Tag Archives: Christianity

#193 – Saint-Martin Cuvee de Noel

#193 - Saint-Martin Cuvee de Noel

Size: 330 ml

ABV: 8.5 %

It had been a while since my last grapple with a St. Martin beer (#69), and I tried the Cuvee de Noel with next to no anticipation whatsoever. It was better but really only marginally. So who was this St. Martin whose reputation seems relatively under threat now due to this recurring crap beer association?

He was born in Italy of all places in the 4th Century, the son of a Roman military officer and tribune. He would join the army himself at the plucky age of fifteen having recently discovered Christianity, and ended up serving in a garrison in what is now Amiens in France. He clearly wasn’t the fighting type though, and he was jailed for cowardice at a young age for refusing to join a battle; citing his faith as the catalyst for this change of heart. He chose instead to help the sick and needy, and is famously represented in modern day imagery giving half of his officer’s cloak to a beggar who entreated him. It’s difficult to make out but this also seems to be the illustration on the beer’s label.

A lull in the war saved Martin, who was released from all military details. He promptly took up service as a spiritual student at Poitiers, and sought to convert all those he came into contact with; from the thief who once robbed him in the mountains to his own mother back in Lombardy. He was eventually chased out by heretics to the island of Gallinaria (now Isola d’Albenga) where he settled as a hermit for ten years, eventually forming a Benedictine Abbey in Liguge with a bevy of likeminded monks. He gained great success in building churches and converting the unconvertible, and his reputation soared culminating in his eventual consecration as the Bishop of Tours in 372.

St. Martin continued to live as a hermit after becoming a Bishop becoming clearly a much revered figure who gave almost everything he had to help the needy and the poor.  I’m sure though that he would have also liked a good beer in those days – after all what monk didn’t? although I don’t really think he would have approved of this particular beer. An instantly forgettable, thin and uninspiring ruby red beer which started spicy enough but ended up losing all its strength;  just as St. Martin did in 397 before dying amongst his brethren.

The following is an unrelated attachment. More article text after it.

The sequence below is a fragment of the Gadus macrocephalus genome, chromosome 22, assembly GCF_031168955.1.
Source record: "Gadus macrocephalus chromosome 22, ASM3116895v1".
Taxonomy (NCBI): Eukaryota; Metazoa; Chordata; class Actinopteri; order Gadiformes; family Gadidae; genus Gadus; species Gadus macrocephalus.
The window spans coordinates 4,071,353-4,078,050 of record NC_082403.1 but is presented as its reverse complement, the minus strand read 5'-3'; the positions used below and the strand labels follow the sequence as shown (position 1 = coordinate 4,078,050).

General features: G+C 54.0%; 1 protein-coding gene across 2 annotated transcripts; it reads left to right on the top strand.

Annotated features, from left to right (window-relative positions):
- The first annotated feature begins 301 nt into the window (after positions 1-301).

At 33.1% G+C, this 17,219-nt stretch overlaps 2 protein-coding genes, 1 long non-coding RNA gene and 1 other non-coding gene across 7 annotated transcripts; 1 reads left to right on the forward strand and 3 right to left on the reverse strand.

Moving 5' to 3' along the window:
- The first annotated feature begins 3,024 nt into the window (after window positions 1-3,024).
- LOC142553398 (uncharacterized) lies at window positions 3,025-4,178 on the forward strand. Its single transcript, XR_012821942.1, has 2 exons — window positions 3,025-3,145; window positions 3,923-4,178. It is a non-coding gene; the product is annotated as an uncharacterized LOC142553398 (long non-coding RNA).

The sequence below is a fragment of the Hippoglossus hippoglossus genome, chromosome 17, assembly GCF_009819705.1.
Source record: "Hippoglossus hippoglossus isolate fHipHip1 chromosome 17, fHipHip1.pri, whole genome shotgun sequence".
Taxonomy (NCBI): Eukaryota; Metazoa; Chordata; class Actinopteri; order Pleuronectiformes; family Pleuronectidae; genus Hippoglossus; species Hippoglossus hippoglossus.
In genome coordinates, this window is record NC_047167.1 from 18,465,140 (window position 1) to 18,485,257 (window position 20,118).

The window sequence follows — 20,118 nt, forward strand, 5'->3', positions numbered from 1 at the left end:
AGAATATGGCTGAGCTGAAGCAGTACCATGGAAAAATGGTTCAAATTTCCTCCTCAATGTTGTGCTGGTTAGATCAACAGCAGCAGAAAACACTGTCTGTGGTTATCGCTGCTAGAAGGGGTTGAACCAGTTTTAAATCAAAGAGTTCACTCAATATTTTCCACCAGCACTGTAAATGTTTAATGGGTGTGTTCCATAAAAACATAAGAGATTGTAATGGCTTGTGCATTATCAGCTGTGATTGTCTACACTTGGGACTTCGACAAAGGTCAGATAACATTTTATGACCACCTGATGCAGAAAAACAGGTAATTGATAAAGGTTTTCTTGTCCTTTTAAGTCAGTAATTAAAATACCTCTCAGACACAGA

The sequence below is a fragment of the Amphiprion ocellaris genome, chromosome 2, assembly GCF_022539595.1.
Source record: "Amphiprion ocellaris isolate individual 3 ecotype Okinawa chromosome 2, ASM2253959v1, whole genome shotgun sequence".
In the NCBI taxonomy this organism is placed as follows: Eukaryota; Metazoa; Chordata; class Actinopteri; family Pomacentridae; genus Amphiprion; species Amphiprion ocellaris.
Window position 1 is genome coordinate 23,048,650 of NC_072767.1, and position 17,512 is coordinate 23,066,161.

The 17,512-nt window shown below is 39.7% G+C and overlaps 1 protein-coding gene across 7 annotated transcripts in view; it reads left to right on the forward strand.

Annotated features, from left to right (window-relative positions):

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Filed under 6, Abbey Beer, Belgian Strong Ale, Brunehaut, Christmas Beer, Horse

#143 – St Paul Special

#143 - St Paul Special

Size: 330 ml

ABV: 5.5 %

St. Paul has done rather well for himself in the modern world, honoured by London’s stand-out Cathedral, and the biggest city in Minnesota, USA. He would probably be most impressed however to have had a range of Belgian beers named after him; something to which even I still aspire.

St. Paul though is most famously renowned in the teachings of the Bible. He was the main protagonist of the book Acts, and is credited with writing an astonishing 13 books of the 27 in the New Testament. The story in Acts, tells of a man who while living as a diaspora Jew in Tarsus (modern day Turkey) rejected the teachings of Jesus, claiming that nobody suffering the indignity of crucifixion could ever be the Messiah and son of God. Something happened though on the road to Damascus which turned Paul’s head towards Jesus, and he spent the rest of his life turning the words of Jesus from what was then a small sect of Judaism into what most of us now know as the modern worldwide faith of Christianity.

Paul spent the rest of his life on the road, preaching as a missionary and spreading the word of Christ. He undertook three main journeys which took him around Turkey and the Middle East, and eventually to Rome where he would eventually lose his life, beheaded after two years’ incarceration in chains.

Let’s not get carried away here though; while St. Paul is clearly a very important historical character, he was never really famous for beer, and the beers for which he is known are not exactly impressive. While the bottles are uniquely shaped, the contents are distinctly average. The St. Paul Special was weirdly herbal, and extremely dark but nothing your discerning Belgian beer drinker would ever go looking for. Even though these beers are no longer actually brewed by Sterkens (for the story see St. Paul Double #177), I am not particularly worried about seeking out the remainder of the range. It will take more than this to convert me!

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Filed under 6, Belgian Ale, Schelde